If you actually capture some clicks and pops in your recordings, another way to narrow down the cause is to zoom right in on them in a waveform editor and examine them more closely. The classic 'digital dropout' has vertical sides and zero data throughout the interruption (see screen shot on the next page), is due to some interruption in the smooth flow of audio data, and can usually be tracked down to faults inside your PC. If, on the other hand, you find the clicks less predictable or more 'analogue' in shape, they are more likely to be due to external problems such as faulty synths, central heating boilers and the like. This sort of click can often be traced by noting when it happens, and then seeing if the heating has just switched itself on, or if the problem disappears after you've temporarily unplugged the fridge/heating/synth. It may even be arriving piggyback on the mains supply, especially if you're close to a local sub-station.
However, the simplest way to narrow down possible causes is to search the Internet for users complaining of similar problems, to see if you have any software or hardware in common. If you post your symptoms, you may even be lucky enough to get someone who recognises them and replies with some helpful suggestions. This approach can also weed out soundcard driver problems, and if enough users of a particular model have the same problem, the manufacturer almost has to take notice and do something about it.
Some PC components are notorious for compatibility problems that cause audio glitches, including early Via and AMD motherboard chipsets such as the KX133, AMD 750 and AMD 751, and USB click problems with some early Intel BX motherboards with two USB ports. In some cases like these, it's almost impossible to solve the problem, however you tweak your PC. Some people now say that motherboard chipset problems are a thing of the past, but it still pays to visit your soundcard manufacturer's web site to check on compatibility with your specific chipset before buying a new card.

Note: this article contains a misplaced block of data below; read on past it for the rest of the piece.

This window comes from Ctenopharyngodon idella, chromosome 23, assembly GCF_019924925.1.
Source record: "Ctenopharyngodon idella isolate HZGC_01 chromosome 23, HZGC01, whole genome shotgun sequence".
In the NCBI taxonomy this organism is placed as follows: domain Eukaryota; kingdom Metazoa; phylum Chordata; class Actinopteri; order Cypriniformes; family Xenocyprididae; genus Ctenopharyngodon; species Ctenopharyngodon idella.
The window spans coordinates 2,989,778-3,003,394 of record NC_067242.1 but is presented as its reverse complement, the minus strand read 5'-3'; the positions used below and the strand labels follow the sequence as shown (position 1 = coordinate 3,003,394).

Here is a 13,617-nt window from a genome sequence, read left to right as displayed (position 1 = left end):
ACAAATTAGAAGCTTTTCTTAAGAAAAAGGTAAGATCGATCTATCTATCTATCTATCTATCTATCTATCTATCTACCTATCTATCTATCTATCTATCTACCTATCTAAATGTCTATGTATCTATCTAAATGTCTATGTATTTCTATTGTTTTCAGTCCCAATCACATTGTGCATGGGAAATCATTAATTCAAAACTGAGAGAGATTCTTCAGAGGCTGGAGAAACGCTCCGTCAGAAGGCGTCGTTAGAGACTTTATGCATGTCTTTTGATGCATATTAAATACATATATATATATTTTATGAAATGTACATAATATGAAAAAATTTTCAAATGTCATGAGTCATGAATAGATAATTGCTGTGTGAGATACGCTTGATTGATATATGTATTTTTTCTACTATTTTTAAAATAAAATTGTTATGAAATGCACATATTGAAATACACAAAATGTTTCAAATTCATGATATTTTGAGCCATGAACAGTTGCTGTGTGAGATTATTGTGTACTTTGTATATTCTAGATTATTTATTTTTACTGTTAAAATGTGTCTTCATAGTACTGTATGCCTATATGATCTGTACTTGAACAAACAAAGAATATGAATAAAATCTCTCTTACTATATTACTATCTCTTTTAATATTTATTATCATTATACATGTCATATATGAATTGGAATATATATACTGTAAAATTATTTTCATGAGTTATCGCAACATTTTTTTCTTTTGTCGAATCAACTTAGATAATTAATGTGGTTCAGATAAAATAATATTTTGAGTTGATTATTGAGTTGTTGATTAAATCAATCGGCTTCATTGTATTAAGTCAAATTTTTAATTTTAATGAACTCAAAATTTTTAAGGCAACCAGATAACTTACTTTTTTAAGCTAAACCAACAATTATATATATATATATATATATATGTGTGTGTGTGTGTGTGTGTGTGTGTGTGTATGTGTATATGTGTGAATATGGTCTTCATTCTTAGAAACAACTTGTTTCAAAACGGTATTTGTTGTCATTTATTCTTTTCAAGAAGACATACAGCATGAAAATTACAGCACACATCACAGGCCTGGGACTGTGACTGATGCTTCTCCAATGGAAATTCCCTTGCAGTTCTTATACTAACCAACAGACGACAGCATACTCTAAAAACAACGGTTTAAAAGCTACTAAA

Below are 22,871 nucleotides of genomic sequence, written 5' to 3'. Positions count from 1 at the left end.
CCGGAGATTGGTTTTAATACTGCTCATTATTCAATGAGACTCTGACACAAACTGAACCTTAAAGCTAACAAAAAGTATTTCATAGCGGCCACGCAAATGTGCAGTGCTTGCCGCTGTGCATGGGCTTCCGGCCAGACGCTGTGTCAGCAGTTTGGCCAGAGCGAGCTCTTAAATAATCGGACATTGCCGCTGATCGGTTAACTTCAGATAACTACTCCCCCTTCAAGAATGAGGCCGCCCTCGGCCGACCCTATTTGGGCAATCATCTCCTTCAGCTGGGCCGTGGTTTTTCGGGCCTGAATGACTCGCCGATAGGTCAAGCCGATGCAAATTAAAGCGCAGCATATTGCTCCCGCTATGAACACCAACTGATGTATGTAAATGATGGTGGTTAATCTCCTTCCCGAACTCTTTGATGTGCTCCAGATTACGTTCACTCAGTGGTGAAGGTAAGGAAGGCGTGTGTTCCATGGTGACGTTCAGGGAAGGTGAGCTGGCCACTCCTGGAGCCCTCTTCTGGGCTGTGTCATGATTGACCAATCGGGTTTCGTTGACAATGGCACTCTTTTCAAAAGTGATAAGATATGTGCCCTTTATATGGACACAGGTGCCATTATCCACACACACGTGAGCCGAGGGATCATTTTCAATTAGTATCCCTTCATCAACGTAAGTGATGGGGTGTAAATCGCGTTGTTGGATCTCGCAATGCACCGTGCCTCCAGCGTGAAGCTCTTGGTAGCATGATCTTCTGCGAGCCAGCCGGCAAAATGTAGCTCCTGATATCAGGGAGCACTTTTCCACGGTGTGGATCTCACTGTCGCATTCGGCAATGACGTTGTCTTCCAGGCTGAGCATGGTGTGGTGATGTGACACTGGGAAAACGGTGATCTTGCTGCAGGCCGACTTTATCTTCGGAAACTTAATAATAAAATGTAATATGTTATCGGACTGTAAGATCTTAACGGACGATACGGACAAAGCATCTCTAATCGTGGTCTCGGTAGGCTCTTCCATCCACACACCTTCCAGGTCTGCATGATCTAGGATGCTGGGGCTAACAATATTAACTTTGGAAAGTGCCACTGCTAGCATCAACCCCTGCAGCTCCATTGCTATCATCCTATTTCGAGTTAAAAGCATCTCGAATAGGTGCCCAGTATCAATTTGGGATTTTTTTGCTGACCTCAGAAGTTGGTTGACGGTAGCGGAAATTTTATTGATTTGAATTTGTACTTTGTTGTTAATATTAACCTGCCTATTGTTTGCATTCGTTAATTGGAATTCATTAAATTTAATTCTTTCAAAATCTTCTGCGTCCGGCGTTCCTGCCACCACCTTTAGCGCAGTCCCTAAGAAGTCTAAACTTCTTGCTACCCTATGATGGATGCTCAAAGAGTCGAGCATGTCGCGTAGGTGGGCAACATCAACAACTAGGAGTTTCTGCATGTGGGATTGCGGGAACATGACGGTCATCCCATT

If your clicks and pops are due to a fundamental motherboard problem, they won't respond to Windows tweaks, so you should always make sure you have installed the latest motherboard chipset drivers. Anyone with an AMD chipset should run the latest Driver Pack, Via chipset owners should make sure they have the latest 4in1 drivers installed, and most Intel chipset users should install the Intel Application Accelerator, as discussed in SOS April 2003. Opinions are more divided about updating the motherboard BIOS, since you can prevent your PC booting up at all if anything goes wrong during the procedure. If you have a specific problem that may be solved by whatever features are updated in a newer BIOS then follow the step-by-step procedure very carefully. If not, leave well alone.
Many specialist retailers who advertise in SOS set up their PCs in Standard Mode, perhaps because various M Audio cards seem to prefer it to ACPI mode. However, I still maintain that XP is best left in ACPI mode, especially if you have a PC with an APIC chip, unless you're suffering from clicks that don't respond to other Windows tweaks.
While we're on the subject of fundamental system problems, make sure your various hard and CD drives are connected in the most appropriate way to whatever IDE channels are available on your PC, to prevent them jockeying for supremacy. I discussed the options most recently in SOS January 2003. It also pays to make some considered choices about which expansion slot to use for your soundcard and any other PCI devices, to avoid the sharing of IRQs at motherboard level. Most modern soundcards will happily share with another device, but others won't, and nor will some other PCI cards. Look no further than SOS May 2003 for a comprehensive guide to this often confusing area.